• 97. We will assume that the random variable Y (0) is F0 -measurable, andthen it is clear that Y is an adapted process.We can often simplify complicated expressions by employing thenotation of stochastic differentials to represent Lévy-type stochasticintegrals. We then write the last expression as ˜ dY (t) = G(t)dt + F (t)dB(t) + H(t, x)N(dt, dx) + K (t, x)N(dt, dx).When we want to particularly emphasise the domains of integrationwith respect to x, we will use an equivalent notation dY (t) = G(t)dt + F (t)dB(t) + ˜ H(t, x)N(dt, dx) |x|<1 + K (t, x)N(dt, dx). |x|≥1Clearly Y is a semimartingale. Dave Applebaum (Sheffield UK) Lecture 4 December 2011 21 / 58
  • 98. We will assume that the random variable Y (0) is F0 -measurable, andthen it is clear that Y is an adapted process.We can often simplify complicated expressions by employing thenotation of stochastic differentials to represent Lévy-type stochasticintegrals. We then write the last expression as ˜ dY (t) = G(t)dt + F (t)dB(t) + H(t, x)N(dt, dx) + K (t, x)N(dt, dx).When we want to particularly emphasise the domains of integrationwith respect to x, we will use an equivalent notation dY (t) = G(t)dt + F (t)dB(t) + ˜ H(t, x)N(dt, dx) |x|<1 + K (t, x)N(dt, dx). |x|≥1Clearly Y is a semimartingale. Dave Applebaum (Sheffield UK) Lecture 4 December 2011 21 / 58
  • 99. We will assume that the random variable Y (0) is F0 -measurable, andthen it is clear that Y is an adapted process.We can often simplify complicated expressions by employing thenotation of stochastic differentials to represent Lévy-type stochasticintegrals. We then write the last expression as ˜ dY (t) = G(t)dt + F (t)dB(t) + H(t, x)N(dt, dx) + K (t, x)N(dt, dx).When we want to particularly emphasise the domains of integrationwith respect to x, we will use an equivalent notation dY (t) = G(t)dt + F (t)dB(t) + ˜ H(t, x)N(dt, dx) |x|<1 + K (t, x)N(dt, dx). |x|≥1Clearly Y is a semimartingale. Dave Applebaum (Sheffield UK) Lecture 4 December 2011 21 / 58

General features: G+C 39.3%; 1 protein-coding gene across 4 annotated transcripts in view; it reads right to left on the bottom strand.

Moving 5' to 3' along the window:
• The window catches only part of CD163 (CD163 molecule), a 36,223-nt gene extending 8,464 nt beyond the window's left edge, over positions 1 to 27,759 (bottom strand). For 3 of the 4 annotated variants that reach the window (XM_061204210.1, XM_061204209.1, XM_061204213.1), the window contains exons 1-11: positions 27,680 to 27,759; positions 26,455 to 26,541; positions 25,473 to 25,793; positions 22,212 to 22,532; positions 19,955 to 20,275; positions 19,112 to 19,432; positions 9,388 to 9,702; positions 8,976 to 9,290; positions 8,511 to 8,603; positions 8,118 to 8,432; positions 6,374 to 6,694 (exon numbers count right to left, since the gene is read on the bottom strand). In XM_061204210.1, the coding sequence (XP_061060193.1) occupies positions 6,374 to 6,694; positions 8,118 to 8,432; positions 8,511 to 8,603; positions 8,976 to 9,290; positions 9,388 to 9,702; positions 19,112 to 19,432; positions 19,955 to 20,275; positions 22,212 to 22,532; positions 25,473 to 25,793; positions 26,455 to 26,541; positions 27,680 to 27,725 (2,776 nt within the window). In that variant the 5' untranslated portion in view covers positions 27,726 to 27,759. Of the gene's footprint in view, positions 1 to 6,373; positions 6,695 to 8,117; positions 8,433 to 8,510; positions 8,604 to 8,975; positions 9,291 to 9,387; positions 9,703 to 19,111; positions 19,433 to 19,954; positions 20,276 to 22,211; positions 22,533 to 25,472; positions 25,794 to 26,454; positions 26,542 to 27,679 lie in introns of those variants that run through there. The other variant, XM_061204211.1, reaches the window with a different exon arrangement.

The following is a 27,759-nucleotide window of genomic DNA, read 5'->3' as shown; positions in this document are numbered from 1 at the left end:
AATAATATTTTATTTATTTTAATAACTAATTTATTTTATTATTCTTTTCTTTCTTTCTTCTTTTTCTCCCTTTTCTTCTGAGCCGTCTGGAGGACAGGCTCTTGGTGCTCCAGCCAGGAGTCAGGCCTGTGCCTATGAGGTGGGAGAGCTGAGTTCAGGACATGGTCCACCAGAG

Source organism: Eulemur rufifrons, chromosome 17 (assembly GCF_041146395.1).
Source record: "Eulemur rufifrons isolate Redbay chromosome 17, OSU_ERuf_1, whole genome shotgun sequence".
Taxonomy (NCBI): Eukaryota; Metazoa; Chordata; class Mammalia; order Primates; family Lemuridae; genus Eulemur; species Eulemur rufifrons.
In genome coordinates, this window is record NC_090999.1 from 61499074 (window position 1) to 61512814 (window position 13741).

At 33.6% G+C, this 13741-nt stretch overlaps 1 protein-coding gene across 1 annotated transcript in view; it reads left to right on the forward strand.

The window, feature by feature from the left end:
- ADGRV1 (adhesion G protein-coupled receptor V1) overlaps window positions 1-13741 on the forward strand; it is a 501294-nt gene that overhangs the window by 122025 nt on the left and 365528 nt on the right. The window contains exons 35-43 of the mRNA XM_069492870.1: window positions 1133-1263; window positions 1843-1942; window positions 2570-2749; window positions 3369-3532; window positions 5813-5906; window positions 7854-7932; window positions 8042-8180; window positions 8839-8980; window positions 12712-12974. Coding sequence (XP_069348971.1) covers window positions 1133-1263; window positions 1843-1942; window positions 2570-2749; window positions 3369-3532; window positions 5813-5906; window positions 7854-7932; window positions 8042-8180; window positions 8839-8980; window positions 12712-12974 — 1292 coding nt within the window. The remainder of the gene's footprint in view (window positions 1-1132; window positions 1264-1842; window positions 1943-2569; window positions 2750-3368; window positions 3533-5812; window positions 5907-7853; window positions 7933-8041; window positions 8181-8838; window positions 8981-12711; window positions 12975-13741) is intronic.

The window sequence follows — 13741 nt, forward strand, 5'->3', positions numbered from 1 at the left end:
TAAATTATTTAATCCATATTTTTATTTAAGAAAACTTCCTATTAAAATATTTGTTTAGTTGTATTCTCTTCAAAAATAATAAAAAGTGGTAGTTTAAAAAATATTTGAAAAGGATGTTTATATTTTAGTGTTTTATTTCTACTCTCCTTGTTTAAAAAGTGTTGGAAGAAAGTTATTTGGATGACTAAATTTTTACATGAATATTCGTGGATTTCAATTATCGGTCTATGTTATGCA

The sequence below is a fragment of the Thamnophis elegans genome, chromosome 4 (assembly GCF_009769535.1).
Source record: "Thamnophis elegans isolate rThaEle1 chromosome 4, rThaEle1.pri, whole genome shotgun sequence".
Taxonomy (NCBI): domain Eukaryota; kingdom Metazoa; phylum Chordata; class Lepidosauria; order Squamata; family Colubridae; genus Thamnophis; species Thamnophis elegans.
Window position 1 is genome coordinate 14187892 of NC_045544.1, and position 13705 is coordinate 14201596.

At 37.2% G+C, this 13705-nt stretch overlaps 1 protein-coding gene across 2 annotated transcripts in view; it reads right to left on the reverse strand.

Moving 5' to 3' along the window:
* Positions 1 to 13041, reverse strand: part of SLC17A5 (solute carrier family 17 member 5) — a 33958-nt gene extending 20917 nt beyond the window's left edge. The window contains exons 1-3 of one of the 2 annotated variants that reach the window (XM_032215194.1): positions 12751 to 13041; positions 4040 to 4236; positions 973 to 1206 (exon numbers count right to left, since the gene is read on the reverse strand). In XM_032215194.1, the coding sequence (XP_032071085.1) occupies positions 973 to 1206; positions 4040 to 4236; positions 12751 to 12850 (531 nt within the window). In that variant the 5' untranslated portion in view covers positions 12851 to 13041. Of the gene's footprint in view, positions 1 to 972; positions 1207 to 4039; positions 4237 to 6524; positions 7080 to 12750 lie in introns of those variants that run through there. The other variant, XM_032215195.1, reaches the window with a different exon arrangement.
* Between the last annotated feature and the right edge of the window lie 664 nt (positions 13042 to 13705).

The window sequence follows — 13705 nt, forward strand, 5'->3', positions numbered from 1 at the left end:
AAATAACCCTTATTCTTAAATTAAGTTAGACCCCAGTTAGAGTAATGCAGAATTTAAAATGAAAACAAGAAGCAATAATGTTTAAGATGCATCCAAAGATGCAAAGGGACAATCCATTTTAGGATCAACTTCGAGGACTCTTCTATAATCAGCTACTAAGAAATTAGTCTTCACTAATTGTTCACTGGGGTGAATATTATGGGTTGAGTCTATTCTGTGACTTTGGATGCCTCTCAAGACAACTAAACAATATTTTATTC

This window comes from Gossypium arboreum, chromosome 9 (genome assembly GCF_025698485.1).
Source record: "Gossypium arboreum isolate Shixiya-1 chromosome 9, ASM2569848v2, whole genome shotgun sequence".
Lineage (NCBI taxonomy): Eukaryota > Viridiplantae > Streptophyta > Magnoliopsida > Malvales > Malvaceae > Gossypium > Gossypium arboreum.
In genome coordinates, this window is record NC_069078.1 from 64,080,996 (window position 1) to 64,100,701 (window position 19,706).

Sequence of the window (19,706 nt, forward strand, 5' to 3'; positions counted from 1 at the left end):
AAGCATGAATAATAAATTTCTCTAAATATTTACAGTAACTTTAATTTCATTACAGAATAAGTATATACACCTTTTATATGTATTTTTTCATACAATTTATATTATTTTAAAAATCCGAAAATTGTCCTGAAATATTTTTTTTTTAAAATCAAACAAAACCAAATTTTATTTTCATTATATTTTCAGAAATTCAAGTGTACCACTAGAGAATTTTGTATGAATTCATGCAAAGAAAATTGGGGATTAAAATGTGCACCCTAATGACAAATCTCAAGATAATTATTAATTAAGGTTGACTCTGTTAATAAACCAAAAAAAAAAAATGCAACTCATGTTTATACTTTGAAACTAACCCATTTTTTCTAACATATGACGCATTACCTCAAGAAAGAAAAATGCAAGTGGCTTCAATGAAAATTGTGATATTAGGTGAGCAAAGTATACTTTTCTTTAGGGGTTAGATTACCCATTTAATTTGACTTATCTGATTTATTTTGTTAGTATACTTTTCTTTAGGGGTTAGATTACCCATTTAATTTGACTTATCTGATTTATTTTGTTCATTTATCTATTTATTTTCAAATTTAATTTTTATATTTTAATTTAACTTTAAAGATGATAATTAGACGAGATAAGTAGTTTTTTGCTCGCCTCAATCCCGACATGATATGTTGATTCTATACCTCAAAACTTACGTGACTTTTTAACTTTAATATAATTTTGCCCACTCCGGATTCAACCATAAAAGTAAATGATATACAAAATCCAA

• 100. Let M = (M(t), t ≥ 0) be an adapted process which is such thatMJ ∈ P2 (t, A) whenever J ∈ P2 (t, A) (where A ∈ B(Rd ) is arbitrary).For example, it is sufficient to take M to be adapted andleft-continuous.For these processes we can define an adapted processZ = (Z (t), t ≥ 0) by the prescription that it have the stochasticdifferential ˜ dZ (t) = M(t)G(t)dt + M(t)F (t)dB(t) + M(t)H(t, x)N(dt, dx) + M(t)K (t, x)N(dt, dx),and we will adopt the natural notation, dZ (t) = M(t)dY (t). Dave Applebaum (Sheffield UK) Lecture 4 December 2011 22 / 58
  • 101. Let M = (M(t), t ≥ 0) be an adapted process which is such thatMJ ∈ P2 (t, A) whenever J ∈ P2 (t, A) (where A ∈ B(Rd ) is arbitrary).For example, it is sufficient to take M to be adapted andleft-continuous.For these processes we can define an adapted processZ = (Z (t), t ≥ 0) by the prescription that it have the stochasticdifferential ˜ dZ (t) = M(t)G(t)dt + M(t)F (t)dB(t) + M(t)H(t, x)N(dt, dx) + M(t)K (t, x)N(dt, dx),and we will adopt the natural notation, dZ (t) = M(t)dY (t). Dave Applebaum (Sheffield UK) Lecture 4 December 2011 22 / 58
  • 102. Let M = (M(t), t ≥ 0) be an adapted process which is such thatMJ ∈ P2 (t, A) whenever J ∈ P2 (t, A) (where A ∈ B(Rd ) is arbitrary).For example, it is sufficient to take M to be adapted andleft-continuous.For these processes we can define an adapted processZ = (Z (t), t ≥ 0) by the prescription that it have the stochasticdifferential ˜ dZ (t) = M(t)G(t)dt + M(t)F (t)dB(t) + M(t)H(t, x)N(dt, dx) + M(t)K (t, x)N(dt, dx),and we will adopt the natural notation, dZ (t) = M(t)dY (t). Dave Applebaum (Sheffield UK) Lecture 4 December 2011 22 / 58